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Please help! Deportation question

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  • Please help! Deportation question

    Hi, I overstayed my visa and cannot afford the fine. This means that I will be deported. My question is whether this means I have to fly to my home country, as the immigration officer tells me. I don't understand why this matters, and it is not in the translation of the laws that I was shown. The officer told me it is a mistranslation. He says that the Indonesian word 'deportasi' means specifically to return somebody to their own country, whereas the translation only said to leave Indonesian territory. All other translations I can find simply tranlate it to deportation, not 'deportation to home country'. However, I have searched everywhere online and cannot find a single mention of this or a translation. I really think that the guy is mistaken.

    I have a flight booked to Bangkok on Saturday. I cannot afford to buy a flight back to the UK. Why does it even matter to Indonesia where I am so long as I am not in Indonesia?

    Please can somebody who speaks Indonesian, perhaps check the definition of 'deportasi' in an Indonesian dictionary or similar? Thank you very much.

  • #2
    Deportasi means deportation, and deportation means returning somebody to his/her country. If you are deported you will be sent to your home country.

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    • #3
      Originally posted by joe12345 View Post
      (1) ... My question is whether this means I have to fly to my home country, as the immigration officer tells me. I don't understand why this matters, and it is not in the translation of the laws that I was shown ... I really think that the guy is mistaken .

      (2) I cannot afford to buy a flight back to the UK ...

      (1) I also could not find anything in the Law/Regulations that specific states that .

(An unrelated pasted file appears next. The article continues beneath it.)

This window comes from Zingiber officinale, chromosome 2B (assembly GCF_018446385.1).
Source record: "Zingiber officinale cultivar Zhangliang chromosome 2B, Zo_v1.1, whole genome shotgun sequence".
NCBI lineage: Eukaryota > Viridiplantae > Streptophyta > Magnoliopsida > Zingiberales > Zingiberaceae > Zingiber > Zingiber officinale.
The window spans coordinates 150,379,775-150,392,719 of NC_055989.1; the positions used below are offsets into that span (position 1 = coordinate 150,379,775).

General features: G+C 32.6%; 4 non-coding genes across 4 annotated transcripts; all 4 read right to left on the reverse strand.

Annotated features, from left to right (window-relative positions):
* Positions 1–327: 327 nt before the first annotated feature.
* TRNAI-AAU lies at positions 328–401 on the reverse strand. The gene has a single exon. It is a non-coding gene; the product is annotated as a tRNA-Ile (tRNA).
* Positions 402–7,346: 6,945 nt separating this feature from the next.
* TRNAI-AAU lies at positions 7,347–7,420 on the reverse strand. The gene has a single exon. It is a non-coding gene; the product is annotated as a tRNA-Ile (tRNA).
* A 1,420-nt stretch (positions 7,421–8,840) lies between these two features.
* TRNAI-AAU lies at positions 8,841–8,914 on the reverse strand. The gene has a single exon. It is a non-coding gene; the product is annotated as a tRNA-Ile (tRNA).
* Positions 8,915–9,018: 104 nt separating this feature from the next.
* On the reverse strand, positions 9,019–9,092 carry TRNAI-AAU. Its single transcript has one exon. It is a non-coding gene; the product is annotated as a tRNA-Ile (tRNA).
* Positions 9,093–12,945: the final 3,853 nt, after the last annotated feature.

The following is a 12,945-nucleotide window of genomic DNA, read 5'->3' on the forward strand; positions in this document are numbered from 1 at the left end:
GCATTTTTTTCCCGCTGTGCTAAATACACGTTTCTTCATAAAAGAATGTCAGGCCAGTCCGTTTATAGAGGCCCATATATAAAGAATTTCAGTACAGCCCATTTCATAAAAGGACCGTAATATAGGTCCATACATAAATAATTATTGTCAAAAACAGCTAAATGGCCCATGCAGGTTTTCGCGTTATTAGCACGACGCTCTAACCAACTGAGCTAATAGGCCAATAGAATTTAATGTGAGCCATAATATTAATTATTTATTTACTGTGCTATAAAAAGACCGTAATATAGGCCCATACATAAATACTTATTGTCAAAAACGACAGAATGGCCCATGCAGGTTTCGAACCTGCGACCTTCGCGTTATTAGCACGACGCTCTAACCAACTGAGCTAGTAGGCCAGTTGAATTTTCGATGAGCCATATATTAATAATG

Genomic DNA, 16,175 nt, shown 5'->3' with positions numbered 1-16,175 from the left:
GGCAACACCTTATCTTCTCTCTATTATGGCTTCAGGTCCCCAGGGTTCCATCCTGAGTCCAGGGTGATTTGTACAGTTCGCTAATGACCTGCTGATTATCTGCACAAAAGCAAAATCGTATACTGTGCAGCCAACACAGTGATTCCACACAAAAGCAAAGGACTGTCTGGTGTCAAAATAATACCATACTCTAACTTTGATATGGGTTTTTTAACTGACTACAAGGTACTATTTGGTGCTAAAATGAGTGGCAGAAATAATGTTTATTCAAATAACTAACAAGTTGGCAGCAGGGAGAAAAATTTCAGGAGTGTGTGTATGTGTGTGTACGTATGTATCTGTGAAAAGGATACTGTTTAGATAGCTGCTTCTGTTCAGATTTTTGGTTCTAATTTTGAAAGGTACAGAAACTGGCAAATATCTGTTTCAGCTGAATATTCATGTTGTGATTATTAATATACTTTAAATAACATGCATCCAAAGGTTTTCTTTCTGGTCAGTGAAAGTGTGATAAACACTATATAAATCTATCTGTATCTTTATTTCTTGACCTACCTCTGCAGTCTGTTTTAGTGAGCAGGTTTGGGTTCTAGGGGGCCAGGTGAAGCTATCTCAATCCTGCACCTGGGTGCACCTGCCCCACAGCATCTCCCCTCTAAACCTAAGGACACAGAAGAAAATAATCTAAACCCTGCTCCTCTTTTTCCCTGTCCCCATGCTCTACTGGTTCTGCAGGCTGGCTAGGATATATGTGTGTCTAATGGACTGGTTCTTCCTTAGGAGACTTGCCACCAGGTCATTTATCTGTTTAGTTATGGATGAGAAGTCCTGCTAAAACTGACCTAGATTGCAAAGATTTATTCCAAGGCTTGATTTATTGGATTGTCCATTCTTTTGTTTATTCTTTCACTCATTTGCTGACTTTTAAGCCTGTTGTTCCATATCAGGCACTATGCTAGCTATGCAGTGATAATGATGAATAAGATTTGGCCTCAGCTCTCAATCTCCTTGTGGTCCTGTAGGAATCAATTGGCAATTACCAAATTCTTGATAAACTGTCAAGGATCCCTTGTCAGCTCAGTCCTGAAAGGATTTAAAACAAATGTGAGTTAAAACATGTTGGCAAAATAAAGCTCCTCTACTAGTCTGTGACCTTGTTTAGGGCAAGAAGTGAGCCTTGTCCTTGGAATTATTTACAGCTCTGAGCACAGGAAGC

From https://www.academia.edu/21940787/Pe..._Internasional (sorry I could not copy/paste) , it seems it is an usual international procedure to send the person to his/her home country , except in certain conditions (I could not understand as the article is in Indonesian and I could not translate it) .

      (2) All cases we heard here in the Forum were of people sent home . In addition , the information we got is that the foreigner will stay detained until he/she finds a way to buy his/her own ticket home . According to PP no.31 , year 2013 , Article 214 , the foreigner can stay detained for 10 year maximum , when waiting to be deported .


      From https://www.quora.com/Legally-could-...n-home-country
      ["Legally, could an immigrant be deported to a country other than his own home country?"
      Simon Pierre wrote : "That?s a good question. In theory it shouldn?t be possible, but if the third country allows these alien citizens to enter their territory, then nothing would stop that from happening since each country decides who to accept into its soil. West and Central African are deported to Morocco, Lybia and Niger everyday, regardless of their nationality. The only condition is that the receiving end allows it to happen, normally in exchange of money, unsurprisingly."